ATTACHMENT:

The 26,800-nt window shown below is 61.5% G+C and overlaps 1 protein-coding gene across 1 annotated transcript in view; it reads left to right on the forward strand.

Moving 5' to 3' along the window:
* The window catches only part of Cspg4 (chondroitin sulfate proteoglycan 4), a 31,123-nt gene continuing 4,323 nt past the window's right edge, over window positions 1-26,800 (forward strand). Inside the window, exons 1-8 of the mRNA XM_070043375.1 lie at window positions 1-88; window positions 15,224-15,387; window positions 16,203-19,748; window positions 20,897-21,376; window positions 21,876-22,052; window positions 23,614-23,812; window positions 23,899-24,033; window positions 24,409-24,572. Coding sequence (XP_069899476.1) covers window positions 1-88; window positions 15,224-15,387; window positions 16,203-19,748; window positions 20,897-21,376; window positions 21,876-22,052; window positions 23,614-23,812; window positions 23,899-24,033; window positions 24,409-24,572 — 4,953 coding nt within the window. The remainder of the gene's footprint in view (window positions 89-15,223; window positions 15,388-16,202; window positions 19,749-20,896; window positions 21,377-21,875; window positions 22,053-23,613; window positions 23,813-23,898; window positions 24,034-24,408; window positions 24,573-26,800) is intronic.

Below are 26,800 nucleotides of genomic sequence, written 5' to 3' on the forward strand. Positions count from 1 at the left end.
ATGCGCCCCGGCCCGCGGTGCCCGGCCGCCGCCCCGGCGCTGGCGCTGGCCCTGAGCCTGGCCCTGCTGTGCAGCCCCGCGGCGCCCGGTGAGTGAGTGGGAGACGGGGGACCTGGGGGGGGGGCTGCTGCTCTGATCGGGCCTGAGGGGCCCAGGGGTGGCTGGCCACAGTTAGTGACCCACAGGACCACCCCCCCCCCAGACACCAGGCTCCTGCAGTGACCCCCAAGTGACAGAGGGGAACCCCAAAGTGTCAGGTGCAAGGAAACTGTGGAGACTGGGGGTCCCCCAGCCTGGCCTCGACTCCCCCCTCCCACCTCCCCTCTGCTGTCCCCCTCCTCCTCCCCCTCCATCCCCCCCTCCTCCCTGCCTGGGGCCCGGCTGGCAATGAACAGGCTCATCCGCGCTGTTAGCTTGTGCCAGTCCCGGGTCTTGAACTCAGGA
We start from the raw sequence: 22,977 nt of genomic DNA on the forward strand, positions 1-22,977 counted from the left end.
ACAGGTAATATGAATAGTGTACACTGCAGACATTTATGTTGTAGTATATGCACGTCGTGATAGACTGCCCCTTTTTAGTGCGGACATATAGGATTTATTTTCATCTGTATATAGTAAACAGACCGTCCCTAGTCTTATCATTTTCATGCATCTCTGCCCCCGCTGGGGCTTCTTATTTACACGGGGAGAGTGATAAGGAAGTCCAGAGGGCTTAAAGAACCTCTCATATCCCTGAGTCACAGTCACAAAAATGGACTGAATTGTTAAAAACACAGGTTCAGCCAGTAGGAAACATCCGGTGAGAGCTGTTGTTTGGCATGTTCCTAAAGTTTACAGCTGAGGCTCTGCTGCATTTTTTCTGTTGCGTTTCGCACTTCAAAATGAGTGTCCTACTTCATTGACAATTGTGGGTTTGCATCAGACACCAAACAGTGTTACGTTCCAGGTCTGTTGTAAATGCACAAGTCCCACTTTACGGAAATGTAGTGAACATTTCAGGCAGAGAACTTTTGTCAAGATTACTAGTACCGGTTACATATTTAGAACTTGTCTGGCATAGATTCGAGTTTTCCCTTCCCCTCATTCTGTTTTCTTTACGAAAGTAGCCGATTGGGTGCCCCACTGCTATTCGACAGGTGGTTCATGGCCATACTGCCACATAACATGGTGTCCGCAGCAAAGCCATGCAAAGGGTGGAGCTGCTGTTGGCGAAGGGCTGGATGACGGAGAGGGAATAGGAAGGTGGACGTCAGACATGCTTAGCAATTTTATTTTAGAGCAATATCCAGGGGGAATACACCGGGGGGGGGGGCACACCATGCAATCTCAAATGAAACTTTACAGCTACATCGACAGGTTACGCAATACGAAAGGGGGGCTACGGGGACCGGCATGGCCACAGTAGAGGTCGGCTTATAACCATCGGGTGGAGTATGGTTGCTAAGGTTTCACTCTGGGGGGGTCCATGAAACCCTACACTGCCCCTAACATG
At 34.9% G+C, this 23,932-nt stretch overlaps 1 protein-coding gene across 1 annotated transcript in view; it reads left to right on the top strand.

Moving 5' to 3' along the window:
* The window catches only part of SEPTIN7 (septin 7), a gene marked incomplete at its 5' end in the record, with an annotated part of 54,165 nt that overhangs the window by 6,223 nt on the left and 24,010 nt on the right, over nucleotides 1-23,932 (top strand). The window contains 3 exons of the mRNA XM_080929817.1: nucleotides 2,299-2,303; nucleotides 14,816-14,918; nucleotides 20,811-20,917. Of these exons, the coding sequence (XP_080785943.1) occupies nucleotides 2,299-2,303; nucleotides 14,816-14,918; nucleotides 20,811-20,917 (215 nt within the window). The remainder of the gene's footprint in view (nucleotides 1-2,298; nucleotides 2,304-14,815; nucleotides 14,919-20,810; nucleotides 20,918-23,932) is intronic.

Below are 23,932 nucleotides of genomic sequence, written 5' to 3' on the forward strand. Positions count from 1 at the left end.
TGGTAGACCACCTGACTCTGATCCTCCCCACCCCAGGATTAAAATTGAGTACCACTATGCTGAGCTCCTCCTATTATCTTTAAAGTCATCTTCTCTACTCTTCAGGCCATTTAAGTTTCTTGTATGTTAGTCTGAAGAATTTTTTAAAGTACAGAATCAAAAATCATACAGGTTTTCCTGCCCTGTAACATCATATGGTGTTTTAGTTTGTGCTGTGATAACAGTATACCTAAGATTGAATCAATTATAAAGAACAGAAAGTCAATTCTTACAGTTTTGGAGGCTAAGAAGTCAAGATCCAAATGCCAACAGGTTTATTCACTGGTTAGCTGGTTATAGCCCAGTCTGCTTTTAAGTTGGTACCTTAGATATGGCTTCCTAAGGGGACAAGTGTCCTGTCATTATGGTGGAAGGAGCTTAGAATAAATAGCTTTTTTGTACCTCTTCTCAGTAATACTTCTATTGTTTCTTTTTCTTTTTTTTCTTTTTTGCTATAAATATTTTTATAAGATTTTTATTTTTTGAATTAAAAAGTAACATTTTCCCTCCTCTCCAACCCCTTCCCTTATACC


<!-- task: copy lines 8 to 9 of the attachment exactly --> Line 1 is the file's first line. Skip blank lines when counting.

At 34.9% G+C, this 23,932-nt stretch overlaps 1 protein-coding gene across 1 annotated transcript in view; it reads left to right on the top strand.

Moving 5' to 3' along the window: